An indispensable and incomparable reference work, the Theological Lexicon of the Old Testament—newly translated from the original German edition—makes a wealth of theological insight accessible for the first time in English. In these volumes, outstanding scholars provide in-depth and wide-ranging investigations of the historical, semantic, and theological meanings of Old Testament concepts. This reference work serves a wide audience, from professors and researches to pastors and students of the Bible.
Whereas traditional lexicons do little more than offer possible translations in the light of etymological and grammatical evidence, the Theological Lexicon of the Old Testament goes further, evaluating each term’s theological relevance by clearly describing its actual usage in the language. In the process, it makes available to readers many form- and tradition-critical insights which—until now—have been buried in scattered commentaries, monographs, Old Testament theologies, and journal articles. Thus, the individual articles in this lexicon serve as concise, well-structured histories of research, which contain conclusions, comprehensive discussions of controversies, and references to the most important literature in several related disciplines.
The words in the Theological Lexicon of the Old Testament are included because of their importance within the Hebrew Bible, not their suitability as elements of a secondary system of Old Testament theology. Since the entries are generally ordered according to roots—the traditional and most sensible approach to the lexical study of Semitic languages—and many words are treated as derivatives, synonyms, or antonyms of the terms listed in the articles, thousands of words are considered in approximately 330 articles. Other words can easily be found in the accompanying index. Besides the lexical entries on the key verbs, nouns, and adjectives, the Theological Lexicon of the Old Testament also examines theologically noteworthy pronouns and particles in their own separate entries.
With the Theological Lexicon of the Old Testament and the powerful tools in your Libronix Digital Library, serious theological and lexical study of the Old Testament can be accomplished quickly and accurately. You can now perform powerful searches faster than ever, and accomplish complex lexical research accurately and effectively. Knowing Hebrew will be an advantage, but English transliterations make this lexicon enormously useful for English-only study as well. Not only biblical studies scholars, but also—and especially—pastors, teachers, and others interested in serious theological studies of the Bible will profit from this important work.
Within the genre of the ‘theological dictionary’ the work of Jenni and Westermann is, within the limits of space, outstanding for its conciseness, care, and accuracy. It contains much linguistic information that is not easily accessible in the customary ‘linguistic’ dictionary. Its statistical work and tabulation are particularly valuable. In particular, the criticisms which were directed against theological dictionaries have been taken seriously, and faults have been avoided.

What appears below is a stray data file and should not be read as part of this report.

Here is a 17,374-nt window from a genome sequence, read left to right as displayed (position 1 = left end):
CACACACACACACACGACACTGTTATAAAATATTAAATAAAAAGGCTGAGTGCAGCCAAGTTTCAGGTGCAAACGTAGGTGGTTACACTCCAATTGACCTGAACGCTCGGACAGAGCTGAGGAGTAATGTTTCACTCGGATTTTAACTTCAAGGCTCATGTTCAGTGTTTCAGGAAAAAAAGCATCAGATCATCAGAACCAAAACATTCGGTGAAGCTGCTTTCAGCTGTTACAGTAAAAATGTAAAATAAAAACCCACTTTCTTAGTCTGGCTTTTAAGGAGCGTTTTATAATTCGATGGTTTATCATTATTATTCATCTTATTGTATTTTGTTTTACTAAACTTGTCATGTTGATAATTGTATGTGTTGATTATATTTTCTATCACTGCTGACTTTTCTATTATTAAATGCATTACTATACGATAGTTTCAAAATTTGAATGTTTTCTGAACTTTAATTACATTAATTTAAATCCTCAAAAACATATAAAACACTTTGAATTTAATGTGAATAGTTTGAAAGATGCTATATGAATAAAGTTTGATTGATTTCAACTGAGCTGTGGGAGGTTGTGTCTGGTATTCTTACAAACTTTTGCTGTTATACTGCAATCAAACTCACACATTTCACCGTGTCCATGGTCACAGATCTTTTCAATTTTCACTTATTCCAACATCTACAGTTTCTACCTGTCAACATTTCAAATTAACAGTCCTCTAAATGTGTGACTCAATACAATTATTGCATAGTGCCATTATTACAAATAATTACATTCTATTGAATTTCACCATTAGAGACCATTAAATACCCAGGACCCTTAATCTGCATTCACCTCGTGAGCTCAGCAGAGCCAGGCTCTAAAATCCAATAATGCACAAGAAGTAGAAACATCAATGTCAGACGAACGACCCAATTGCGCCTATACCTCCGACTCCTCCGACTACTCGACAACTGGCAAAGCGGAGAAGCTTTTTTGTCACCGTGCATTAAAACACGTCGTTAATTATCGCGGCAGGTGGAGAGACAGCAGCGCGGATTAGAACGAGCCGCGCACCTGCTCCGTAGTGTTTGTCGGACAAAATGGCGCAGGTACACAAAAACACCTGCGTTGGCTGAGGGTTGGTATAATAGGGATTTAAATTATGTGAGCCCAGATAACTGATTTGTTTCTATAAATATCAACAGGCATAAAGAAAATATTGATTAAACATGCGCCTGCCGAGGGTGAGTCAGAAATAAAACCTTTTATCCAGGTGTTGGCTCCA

—James Barr, Distinguished Professor of Hebrew Bible, Vanderbilt Divinity School
Like a diamond, highly prized for its fine cut, sparkle, setting, durability, utility, and symbolism, Jenni-Westermann’s Theological Lexicon of the Old Testament has enormous value for a variety of reasons. Its rich data range from the historical to the theological, from the earliest occurrence of a particular word to its post-biblical use, from its distribution in the canon to its attestation in other literature from the ancient Near East, from its grammatical and syntactical peculiarities to its religious nuance. The contributors retain their original perspectives, which give freshness and excitement to the whole. I have long wished for an English translation of this important work so that my divinity students would have access to it.
—James L. Crenshaw, Robert L. Flowers Professor of Old Testament, Duke University
Ernst Jenni is a member of the faculty of theology at the University of Basel and serves on the editorial committee of Theologische Zeitschrift.
Claus Westermann, emeritus professor at the University of Heidelberg, is author of the 3-volume Continental Commentary on Genesis and numerous other Old Testament studies.
Mark E. Biddle is associate professor of Old Testament and Hebrew Bible at the Baptist Theological Seminary at Richmond, Virginia. He received his Dr.Theol. from the University of Zurich and his Th.M. from Rüschlikon Baptist Theological Seminary.